Perhaps as we begin another Book of Mormon year in Gospel Doctrine, you are saying to yourself, “Haven’t we been here before?” After all, 1 Nephi is one of the most frequently read books in all of scripture. But I have a suggestion that may help to enrich your understanding of the Book of Mormon: read the book of Deuteronomy first. What you find there will have been uppermost in the minds of Lehi and his family as they fled from Jerusalem and then tried to make sense of their long journey to a new promised land. If you want to see the world as the earliest Nephites saw it, read Deuteronomy.
How do we know what Lehi was thinking? Here a bit of historical inference is required. In the first year of the reign of Zedekiah (597 BC), Lehi had four unmarried sons and probably at least two daughters who would have married the sons of Ishmael (Nephi’s sisters are mentioned at 2 Nephi 5:6). It would be reasonable to think of Lehi as being in his thirties when the Lord first spoke to him. This means that he would have been a child or a young man in 621 BC, when one of the most dramatic events in the religious history of Judah occurred.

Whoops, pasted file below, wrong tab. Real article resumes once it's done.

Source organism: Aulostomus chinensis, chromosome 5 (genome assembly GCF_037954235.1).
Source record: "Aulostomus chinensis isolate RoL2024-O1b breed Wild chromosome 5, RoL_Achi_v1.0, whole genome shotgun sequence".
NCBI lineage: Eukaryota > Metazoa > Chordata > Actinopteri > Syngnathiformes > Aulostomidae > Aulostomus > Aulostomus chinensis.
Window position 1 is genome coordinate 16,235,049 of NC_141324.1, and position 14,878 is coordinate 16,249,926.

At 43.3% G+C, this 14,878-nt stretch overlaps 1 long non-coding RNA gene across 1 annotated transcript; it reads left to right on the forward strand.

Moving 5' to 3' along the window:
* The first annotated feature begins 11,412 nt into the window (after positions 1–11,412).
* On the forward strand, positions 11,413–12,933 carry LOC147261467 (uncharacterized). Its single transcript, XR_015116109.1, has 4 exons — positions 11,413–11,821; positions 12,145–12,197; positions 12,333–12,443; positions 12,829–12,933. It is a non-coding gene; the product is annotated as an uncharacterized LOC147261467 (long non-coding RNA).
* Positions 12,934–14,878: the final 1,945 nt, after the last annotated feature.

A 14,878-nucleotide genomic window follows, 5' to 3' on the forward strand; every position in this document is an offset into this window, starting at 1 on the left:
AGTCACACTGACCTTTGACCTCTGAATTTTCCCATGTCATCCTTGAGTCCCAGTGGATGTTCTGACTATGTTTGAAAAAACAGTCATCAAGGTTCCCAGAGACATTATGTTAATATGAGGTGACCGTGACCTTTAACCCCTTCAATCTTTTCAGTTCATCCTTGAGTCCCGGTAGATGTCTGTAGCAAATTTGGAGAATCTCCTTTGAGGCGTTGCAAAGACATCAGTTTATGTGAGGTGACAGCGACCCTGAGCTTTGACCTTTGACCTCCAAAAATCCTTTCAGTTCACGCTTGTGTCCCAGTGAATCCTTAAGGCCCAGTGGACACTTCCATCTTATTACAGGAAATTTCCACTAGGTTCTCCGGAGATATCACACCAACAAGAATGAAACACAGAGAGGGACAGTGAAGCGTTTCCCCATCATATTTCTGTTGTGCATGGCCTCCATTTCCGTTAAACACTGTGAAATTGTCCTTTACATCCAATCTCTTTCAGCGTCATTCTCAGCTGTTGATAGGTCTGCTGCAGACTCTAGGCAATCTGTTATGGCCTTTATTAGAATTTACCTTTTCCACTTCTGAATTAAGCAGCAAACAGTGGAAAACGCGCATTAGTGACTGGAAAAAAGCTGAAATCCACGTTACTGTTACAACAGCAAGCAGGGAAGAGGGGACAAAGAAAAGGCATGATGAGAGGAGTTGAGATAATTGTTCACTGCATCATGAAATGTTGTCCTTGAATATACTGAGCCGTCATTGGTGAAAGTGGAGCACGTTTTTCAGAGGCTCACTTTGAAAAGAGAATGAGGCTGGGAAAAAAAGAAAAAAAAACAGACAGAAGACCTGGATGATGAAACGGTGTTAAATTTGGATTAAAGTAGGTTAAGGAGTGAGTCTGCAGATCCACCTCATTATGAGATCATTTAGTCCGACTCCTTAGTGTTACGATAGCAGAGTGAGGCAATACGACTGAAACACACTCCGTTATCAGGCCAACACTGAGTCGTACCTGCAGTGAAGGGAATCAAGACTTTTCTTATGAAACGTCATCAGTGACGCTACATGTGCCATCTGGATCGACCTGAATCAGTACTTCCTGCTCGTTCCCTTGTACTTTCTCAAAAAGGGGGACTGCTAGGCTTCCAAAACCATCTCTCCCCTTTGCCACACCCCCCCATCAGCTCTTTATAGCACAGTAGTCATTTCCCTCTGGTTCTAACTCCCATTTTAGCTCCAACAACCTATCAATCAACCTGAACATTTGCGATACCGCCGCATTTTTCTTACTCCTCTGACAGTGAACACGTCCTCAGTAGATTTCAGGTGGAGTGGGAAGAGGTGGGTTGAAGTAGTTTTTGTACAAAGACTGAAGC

According to 2 Kings 22-23, King Josiah ordered workmen to repair and restore the temple in Jerusalem. Sometime during the renovation, the High Priest Hilkiah reported that he had found a long lost “book of the law.” When the book (actually, a scroll) was read aloud to the king, he tore his clothes in grief because he realized that the curses contained therein would fall upon his people for their disobedience. Consequently, he gathered his people for a covenant renewal ceremony: